|The End of the Journey|
|Written by The Curry Coastal Pilot|
|June 24, 2014 08:42 pm|
A lonely bench provides a place to enjoy the scenery and solitude along the grassy trail at Windy Point. The bench is one of at least two in Boardman State Park — another overlooks Lone Ranch Beach on Cape Ferrelo. Photo and story by Gabe Chatman.
Whether you’ve been reading along with me or you just picked up a paper today, thanks. It is bittersweet to have finally found the end — or the beginning — of the Samuel Boardman trail system.
I enjoyed hiking every section from Lone Ranch Beach to Hooskanaden Beach. I hope you had as much fun reading as I did writing. And if one person, just one, was inspired enough to hike after having read what I wrote: mission accomplished!
Sometime I’d like to hike it all in one day. For funsies. That would really be something. Would you look at that?
The final trail section is just north of Arch Rock at a place called Windy Point. You’ll see why when you get there. No trees anywhere, just lots and lots of grassy hillside, mirroring the way the trail starts out above Lone Ranch Beach.
Park in the turnout north of Arch Rock viewpoint. Hike along the highway until you come to the Oregon Coast Trail post.
The trail is indistinct. It needs a haircut. Just follow the grass that’s a different color. You’ll find a sad little green bench braving the winds all by its lonesome — until you came along.
To the left and right of the bench are short trails offering cliff-side exploration. Much of the hillside has shifted, over time, and you can see long splits in the earth. What I’m saying is, go exploring cliffs at your own risk, with the knowledge that the earth is very unstable. I did.
Finding the main trail again is tough, so just walk across the grassy hillside the best you can. Eventually, small white flowers form a path. Follow them on a zig-zag course down toward Hooskanaden Beach, where Hooskanaden Creek pours out of a massive culvert pipe onto the rocks and sand below.
You can see all the way up the beach for miles as you descend. Multiple paths lead down to it, but if you stay on the main trail you’ll come to a 12-foot-high post marking the end of the line, just above the shoreline.
The culvert-pipe waterfall is south. Along the way, you’ll find a fantastic lean-to and another structure housing a fire pit. Both are made of rope and driftwood. It’s a great spot to kick back for a while and watch the waves roll in. Keep going south to explore the bottom side of the cliffs below Windy Point.
North is the longest stretch of rocky beach ever. It seriously took me over an hour to hike to the end. Difficult going with all the rocks. Very little sand to be found. Some sections looked like Chetco River rock. Others were boulder sized.
I got tired a few times and thought to turn around. I am so glad I kept going. The rocks you come across are incredible. Some look like insect hives. Others have strange lines and patterns. Still others are covered in green moss-like algae, resembling animal fur. Then, down at the end, there is a coastal shelf where a long, wide section of flat rock has been eroded over time. You can walk it like a beach. It looks like no other area on our section of coastline.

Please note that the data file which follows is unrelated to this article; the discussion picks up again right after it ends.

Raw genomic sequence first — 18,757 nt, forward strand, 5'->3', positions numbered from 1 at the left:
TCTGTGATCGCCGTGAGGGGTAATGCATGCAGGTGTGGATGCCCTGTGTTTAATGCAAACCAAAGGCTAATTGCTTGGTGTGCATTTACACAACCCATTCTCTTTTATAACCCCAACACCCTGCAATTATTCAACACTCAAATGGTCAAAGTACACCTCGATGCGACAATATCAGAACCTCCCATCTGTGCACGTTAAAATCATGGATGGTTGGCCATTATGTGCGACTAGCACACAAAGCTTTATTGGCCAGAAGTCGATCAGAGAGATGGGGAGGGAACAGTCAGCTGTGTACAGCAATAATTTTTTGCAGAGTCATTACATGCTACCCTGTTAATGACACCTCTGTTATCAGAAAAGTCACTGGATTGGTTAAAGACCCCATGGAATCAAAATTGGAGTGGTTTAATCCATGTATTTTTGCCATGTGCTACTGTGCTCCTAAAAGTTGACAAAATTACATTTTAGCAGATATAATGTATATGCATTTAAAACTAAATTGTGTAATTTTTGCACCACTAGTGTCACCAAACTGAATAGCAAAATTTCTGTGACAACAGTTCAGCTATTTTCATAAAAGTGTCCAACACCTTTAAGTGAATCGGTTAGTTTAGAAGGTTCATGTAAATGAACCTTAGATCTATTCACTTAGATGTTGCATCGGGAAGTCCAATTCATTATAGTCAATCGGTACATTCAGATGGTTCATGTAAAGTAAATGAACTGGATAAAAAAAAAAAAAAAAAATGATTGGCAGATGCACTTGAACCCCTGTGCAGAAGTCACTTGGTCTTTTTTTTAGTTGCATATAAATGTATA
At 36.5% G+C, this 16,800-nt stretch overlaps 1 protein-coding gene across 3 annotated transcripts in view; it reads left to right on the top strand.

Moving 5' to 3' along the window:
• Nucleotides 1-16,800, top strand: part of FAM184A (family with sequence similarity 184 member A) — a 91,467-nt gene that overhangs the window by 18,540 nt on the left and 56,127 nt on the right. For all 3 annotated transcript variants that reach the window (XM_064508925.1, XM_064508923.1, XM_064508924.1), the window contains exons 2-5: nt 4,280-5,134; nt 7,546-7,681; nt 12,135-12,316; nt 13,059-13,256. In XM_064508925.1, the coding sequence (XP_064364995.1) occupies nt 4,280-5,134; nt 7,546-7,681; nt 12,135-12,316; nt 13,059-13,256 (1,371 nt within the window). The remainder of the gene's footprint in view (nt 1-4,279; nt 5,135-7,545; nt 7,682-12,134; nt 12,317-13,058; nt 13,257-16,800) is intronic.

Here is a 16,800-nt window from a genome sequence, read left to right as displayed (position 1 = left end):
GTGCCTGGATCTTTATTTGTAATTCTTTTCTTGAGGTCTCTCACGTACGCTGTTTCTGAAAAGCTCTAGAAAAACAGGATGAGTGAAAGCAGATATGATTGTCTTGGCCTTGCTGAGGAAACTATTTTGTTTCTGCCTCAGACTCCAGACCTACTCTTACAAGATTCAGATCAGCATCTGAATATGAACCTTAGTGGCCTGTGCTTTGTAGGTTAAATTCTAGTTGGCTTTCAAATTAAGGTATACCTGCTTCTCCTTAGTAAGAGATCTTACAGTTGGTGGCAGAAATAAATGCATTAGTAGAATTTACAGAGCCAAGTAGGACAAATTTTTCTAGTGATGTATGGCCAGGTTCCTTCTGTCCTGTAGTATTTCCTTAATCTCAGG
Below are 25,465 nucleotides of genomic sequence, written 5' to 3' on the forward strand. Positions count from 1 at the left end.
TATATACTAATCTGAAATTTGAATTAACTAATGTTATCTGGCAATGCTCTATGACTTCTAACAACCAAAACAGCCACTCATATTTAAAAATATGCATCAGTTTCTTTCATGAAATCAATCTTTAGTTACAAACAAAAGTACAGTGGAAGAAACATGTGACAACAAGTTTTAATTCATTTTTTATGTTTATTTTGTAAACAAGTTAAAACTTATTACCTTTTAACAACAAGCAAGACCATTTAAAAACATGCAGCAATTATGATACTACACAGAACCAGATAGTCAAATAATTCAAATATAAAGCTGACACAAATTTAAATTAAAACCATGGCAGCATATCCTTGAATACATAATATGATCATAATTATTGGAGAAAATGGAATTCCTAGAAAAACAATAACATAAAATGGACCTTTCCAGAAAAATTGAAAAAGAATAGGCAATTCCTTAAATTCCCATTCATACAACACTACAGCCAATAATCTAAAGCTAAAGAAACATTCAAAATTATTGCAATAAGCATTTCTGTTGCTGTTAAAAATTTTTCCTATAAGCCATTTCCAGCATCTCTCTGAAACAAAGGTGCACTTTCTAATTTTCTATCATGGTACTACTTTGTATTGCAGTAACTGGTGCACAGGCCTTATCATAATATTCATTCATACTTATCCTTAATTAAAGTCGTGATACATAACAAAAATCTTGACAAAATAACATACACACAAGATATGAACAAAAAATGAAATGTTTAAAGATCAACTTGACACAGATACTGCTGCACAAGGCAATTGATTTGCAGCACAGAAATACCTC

Anyway, when I got there, finally, I spotted something that looked like a big floppy mangled seagull. I caught a glimpse of white and gray before it flipped itself off the rock. As soon as it hit the water I realized it was a baby seal.
I ran straight over and stood on a rock. The little seal poked its head up out of the water. The deepest, darkest eyes I’ve ever seen stared up at me from just a few feet away. The seal’s sibling came swimming up and they both swam in circles in the shallow water together, splashing gracefully.
I ran around the water, along the rocks, to get an elevated view from further away. They swam over together to get a closer look as they were very curious and playful.
I noticed three adult seals further out in the surf, waiting patiently. Eventually the little ones started barking. I was lucky enough to capture a short video. They sound very much like dogs.
I left the little seals behind to find their parents, so I could explore the rock. It was incredibly beautiful, but nothing compared against that moment when the seal pup popped up and locked eyes with me. What a fantastic way to cap my exploration of the Samuel Boardman trail.
I hiked and jogged back down the beach filled with the wonder of life and three things on my face: the sun, a cool breeze and my smile. They felt really good together. They agreed to meet there more often.
It was one of those moments you wish you could freeze-frame and live in forever.
So you do.
At the end of the long, solitary beach, I came across a fellow named Peter playing fetch with his dog, a beautiful Doberman pinscher. I had met them both about a month prior. Peter and I chatted for a while about hikes and beautiful weather and how I like to write about them for the paper.
Then came the plea. Yup. “Please don’t write about this beach down here.”
Don’t hate me, Peter. I can not change what I am.
So it goes.
One more for the road: Don’t forget your water, snack and a jacket.